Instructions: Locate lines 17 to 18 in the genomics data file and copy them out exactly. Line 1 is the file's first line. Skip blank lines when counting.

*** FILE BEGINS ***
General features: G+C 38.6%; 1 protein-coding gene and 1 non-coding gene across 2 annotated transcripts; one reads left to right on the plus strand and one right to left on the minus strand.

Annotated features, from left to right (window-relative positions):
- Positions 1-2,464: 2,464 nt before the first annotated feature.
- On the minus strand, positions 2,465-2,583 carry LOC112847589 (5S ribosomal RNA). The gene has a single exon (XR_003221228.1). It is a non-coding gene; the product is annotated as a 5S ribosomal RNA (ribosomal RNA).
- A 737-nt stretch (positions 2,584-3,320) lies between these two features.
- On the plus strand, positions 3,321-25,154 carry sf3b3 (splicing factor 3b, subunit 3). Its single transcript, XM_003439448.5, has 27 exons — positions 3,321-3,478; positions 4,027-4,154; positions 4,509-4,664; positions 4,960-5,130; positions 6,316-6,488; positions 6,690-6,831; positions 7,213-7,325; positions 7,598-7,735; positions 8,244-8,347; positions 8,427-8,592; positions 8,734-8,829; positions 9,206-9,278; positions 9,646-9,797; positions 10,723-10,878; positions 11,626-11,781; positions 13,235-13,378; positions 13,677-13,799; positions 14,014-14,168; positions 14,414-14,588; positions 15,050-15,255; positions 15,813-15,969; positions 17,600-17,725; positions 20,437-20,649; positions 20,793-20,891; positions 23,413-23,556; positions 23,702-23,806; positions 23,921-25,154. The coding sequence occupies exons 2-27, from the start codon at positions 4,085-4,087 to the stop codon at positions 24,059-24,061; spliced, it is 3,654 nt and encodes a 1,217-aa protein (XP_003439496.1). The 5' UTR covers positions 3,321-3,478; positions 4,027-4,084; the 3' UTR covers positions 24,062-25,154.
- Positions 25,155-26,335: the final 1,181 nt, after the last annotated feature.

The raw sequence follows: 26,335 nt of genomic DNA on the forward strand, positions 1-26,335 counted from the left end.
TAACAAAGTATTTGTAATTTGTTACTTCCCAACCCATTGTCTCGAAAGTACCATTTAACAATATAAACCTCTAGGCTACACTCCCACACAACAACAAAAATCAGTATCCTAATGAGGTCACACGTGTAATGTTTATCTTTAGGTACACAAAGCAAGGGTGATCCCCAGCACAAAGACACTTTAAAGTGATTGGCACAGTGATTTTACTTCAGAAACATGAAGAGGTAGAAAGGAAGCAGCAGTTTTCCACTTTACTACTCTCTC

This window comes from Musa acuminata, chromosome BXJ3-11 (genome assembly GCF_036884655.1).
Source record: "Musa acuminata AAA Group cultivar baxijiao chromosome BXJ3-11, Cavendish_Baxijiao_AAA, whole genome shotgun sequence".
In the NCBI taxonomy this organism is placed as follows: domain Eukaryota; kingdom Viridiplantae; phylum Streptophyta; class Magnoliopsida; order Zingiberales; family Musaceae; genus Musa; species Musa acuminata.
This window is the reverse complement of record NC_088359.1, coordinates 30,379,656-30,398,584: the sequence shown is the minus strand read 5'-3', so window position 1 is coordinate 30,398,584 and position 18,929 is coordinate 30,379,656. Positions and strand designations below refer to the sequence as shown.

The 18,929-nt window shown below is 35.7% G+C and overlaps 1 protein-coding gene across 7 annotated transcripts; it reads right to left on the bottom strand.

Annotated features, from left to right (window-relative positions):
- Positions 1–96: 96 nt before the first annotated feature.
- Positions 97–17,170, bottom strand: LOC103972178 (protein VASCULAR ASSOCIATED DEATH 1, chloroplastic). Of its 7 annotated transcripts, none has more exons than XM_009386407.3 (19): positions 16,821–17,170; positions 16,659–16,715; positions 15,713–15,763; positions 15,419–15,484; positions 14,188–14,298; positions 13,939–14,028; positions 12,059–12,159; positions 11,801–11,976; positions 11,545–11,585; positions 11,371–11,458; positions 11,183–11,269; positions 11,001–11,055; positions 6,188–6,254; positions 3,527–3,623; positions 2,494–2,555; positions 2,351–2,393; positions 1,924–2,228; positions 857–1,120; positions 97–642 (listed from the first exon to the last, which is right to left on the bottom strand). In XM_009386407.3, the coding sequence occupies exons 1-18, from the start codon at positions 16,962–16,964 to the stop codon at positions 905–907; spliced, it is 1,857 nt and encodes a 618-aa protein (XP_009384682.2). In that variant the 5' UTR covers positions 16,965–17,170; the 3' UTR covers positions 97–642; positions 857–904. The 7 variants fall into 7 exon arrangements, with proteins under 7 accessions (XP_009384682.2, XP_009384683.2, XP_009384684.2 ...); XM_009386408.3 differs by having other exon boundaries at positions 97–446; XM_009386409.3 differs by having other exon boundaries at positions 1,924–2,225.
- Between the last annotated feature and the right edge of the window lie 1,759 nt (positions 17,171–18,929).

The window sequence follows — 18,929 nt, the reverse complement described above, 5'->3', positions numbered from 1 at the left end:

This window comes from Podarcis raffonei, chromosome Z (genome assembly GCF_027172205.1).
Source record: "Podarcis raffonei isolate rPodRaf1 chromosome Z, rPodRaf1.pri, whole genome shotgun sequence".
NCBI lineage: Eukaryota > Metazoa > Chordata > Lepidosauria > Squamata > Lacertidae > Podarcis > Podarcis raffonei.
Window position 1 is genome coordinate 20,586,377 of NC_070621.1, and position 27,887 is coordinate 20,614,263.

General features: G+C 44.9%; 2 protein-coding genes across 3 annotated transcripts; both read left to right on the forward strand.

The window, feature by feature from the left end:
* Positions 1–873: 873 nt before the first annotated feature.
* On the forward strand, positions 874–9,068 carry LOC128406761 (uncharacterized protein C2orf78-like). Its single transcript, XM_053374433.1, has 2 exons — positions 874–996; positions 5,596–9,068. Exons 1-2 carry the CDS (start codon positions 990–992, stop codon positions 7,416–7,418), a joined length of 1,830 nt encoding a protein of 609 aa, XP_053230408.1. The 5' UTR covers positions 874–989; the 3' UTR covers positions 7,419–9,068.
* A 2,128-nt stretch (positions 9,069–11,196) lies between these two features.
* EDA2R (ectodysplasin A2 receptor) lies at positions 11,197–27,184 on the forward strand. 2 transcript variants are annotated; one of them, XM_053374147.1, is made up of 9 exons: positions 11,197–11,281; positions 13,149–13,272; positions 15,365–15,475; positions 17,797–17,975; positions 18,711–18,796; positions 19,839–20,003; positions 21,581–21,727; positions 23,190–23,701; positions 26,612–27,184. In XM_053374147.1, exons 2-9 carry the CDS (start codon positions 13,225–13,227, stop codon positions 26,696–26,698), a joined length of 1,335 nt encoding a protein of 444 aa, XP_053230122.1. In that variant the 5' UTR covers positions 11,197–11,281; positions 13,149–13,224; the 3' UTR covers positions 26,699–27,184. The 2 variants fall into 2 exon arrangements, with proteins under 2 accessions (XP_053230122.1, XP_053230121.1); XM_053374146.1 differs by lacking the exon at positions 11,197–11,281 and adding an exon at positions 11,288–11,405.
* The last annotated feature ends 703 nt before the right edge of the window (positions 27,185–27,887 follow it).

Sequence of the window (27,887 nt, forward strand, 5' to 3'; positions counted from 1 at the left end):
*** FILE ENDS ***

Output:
- Positions 97–17,170, bottom strand: LOC103972178 (protein VASCULAR ASSOCIATED DEATH 1, chloroplastic). Of its 7 annotated transcripts, none has more exons than XM_009386407.3 (19): positions 16,821–17,170; positions 16,659–16,715; positions 15,713–15,763; positions 15,419–15,484; positions 14,188–14,298; positions 13,939–14,028; positions 12,059–12,159; positions 11,801–11,976; positions 11,545–11,585; positions 11,371–11,458; positions 11,183–11,269; positions 11,001–11,055; positions 6,188–6,254; positions 3,527–3,623; positions 2,494–2,555; positions 2,351–2,393; positions 1,924–2,228; positions 857–1,120; positions 97–642 (listed from the first exon to the last, which is right to left on the bottom strand). In XM_009386407.3, the coding sequence occupies exons 1-18, from the start codon at positions 16,962–16,964 to the stop codon at positions 905–907; spliced, it is 1,857 nt and encodes a 618-aa protein (XP_009384682.2). In that variant the 5' UTR covers positions 16,965–17,170; the 3' UTR covers positions 97–642; positions 857–904. The 7 variants fall into 7 exon arrangements, with proteins under 7 accessions (XP_009384682.2, XP_009384683.2, XP_009384684.2 ...); XM_009386408.3 differs by having other exon boundaries at positions 97–446; XM_009386409.3 differs by having other exon boundaries at positions 1,924–2,225.
- Between the last annotated feature and the right edge of the window lie 1,759 nt (positions 17,171–18,929).